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score

 [skor]
a rating, usually expressed numerically, based on specific achievement or the degree to which certain qualities are manifest.
APACHE score (acute physiological assessment and chronic health evaluation) a widely used method for assessing severity of illness in acutely ill patients in intensive care units, taking into account a variety of routine physiological parameters.
Apgar score a numerical expression of an infant's condition at birth, based on heart rate, respiratory effort, muscle tone, reflex irritability, and color; see also apgar score.
Bishop score a score for estimating the prospects of induction of labor, arrived at by evaluating the extent of cervical dilatation, effacement, the station of the fetal head, consistency of the cervix, and the cervical position in relation to the vaginal axis.
Silverman-Andersen score a system for evaluating the breathing of premature infants; see also Silverman-Andersen score.
stroke score any of various scoring systems that seek to characterize a patient's clinical state following a stroke.
trauma score a rating system used in the evaluation of patients with traumatic injury. Scores range from 1 to 15, with lower scores being associated with higher mortality rates.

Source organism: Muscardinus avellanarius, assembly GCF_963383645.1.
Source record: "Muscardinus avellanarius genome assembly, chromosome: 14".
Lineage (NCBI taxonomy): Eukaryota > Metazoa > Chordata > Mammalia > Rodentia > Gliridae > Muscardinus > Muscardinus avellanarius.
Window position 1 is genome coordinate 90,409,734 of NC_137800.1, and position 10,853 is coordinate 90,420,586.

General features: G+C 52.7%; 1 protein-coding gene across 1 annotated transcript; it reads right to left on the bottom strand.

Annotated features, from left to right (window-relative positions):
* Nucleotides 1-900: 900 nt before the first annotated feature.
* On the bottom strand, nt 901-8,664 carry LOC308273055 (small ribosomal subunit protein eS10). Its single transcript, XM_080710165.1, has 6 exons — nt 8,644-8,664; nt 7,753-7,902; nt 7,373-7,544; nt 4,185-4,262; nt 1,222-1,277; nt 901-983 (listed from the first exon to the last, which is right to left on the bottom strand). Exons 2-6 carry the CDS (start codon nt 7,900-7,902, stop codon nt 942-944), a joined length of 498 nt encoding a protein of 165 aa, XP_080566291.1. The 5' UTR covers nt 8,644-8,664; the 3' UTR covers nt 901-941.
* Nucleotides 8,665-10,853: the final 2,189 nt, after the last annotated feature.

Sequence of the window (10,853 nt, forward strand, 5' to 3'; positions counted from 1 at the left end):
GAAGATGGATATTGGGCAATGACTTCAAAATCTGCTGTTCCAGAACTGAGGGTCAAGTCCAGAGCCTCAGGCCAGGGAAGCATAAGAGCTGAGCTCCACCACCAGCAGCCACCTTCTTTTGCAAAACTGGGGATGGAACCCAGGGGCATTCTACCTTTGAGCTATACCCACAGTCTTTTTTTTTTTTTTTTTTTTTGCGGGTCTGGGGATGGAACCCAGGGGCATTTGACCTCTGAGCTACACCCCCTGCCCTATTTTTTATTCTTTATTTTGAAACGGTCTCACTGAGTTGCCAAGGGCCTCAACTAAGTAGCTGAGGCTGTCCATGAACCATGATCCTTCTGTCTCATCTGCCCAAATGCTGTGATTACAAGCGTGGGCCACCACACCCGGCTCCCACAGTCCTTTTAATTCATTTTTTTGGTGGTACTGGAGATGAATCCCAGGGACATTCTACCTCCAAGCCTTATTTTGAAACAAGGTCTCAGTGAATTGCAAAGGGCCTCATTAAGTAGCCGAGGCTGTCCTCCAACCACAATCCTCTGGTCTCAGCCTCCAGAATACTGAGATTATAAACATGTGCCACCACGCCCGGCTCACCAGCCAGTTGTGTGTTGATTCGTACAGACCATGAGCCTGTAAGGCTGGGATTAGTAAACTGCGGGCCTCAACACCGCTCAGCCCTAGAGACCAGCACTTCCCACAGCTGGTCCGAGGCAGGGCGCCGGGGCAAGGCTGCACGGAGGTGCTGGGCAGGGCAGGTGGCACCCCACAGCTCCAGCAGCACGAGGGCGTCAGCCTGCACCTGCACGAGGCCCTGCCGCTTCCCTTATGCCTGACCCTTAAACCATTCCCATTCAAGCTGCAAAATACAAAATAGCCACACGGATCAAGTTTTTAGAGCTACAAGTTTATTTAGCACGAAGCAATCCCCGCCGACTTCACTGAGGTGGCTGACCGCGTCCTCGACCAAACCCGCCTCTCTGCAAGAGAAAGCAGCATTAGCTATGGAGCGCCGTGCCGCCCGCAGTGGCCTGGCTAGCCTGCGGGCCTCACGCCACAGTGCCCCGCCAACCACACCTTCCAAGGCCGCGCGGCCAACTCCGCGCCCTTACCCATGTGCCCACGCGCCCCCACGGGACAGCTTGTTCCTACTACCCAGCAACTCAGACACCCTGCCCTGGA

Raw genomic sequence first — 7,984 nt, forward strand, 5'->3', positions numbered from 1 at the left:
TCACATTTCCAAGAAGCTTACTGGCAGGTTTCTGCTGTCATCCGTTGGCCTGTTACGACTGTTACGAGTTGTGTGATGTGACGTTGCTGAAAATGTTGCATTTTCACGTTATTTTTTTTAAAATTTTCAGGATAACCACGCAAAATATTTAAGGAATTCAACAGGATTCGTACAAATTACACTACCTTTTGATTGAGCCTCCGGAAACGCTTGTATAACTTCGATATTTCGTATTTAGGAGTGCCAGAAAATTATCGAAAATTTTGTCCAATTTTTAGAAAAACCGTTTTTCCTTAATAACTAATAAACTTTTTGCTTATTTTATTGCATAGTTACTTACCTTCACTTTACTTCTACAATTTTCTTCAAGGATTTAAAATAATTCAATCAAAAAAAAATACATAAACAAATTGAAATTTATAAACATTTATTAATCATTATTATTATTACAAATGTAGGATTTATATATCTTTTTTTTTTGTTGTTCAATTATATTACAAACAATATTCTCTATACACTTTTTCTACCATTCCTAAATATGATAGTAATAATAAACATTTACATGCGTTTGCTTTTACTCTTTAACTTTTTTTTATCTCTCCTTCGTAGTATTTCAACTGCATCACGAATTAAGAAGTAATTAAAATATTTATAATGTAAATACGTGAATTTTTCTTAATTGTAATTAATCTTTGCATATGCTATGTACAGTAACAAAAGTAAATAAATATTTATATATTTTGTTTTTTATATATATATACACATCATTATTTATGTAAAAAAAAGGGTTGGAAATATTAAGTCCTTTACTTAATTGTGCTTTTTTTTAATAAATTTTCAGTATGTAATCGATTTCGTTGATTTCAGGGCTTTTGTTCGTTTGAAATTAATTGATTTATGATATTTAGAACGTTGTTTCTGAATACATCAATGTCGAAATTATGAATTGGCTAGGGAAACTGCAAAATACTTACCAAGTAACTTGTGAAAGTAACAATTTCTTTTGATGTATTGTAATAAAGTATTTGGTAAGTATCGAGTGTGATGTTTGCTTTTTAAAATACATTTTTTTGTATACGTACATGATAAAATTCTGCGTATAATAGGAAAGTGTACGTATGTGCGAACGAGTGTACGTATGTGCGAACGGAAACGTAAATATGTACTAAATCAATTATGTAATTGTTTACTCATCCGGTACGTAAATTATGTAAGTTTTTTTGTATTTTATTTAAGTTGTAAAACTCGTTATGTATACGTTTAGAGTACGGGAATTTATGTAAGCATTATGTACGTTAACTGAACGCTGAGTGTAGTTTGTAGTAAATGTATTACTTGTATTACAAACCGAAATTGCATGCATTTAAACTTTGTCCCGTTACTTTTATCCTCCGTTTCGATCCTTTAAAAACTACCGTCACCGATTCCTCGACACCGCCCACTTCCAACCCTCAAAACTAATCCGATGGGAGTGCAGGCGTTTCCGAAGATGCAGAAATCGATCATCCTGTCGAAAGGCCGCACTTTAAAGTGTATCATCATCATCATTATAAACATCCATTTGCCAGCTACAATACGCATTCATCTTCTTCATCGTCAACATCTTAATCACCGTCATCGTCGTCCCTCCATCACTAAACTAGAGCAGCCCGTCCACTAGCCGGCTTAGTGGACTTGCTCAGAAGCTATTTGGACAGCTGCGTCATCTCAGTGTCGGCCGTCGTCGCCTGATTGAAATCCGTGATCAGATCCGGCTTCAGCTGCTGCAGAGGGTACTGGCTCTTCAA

score

(skōr),
An evaluation, usually expressed numerically, of status, achievement, or condition in a given set of circumstances.
[M. E. scor, notch, tally]

score

(skor) a rating, usually expressed numerically, based on specific achievement or the degree to which certain qualities or conditions are present.
APACHE score  [a cute p hysiological a ssessment and c hronic h ealth e valuation] a widely-used method for assessing severity of illness in acutely ill patients in intensive care units, taking into account a variety of routine physiological parameters.
Apgar score  a numerical expression of an infant's condition, usually determined at 60 seconds after birth, based on heart rate, respiratory effort, muscle tone, reflex irritability, and color.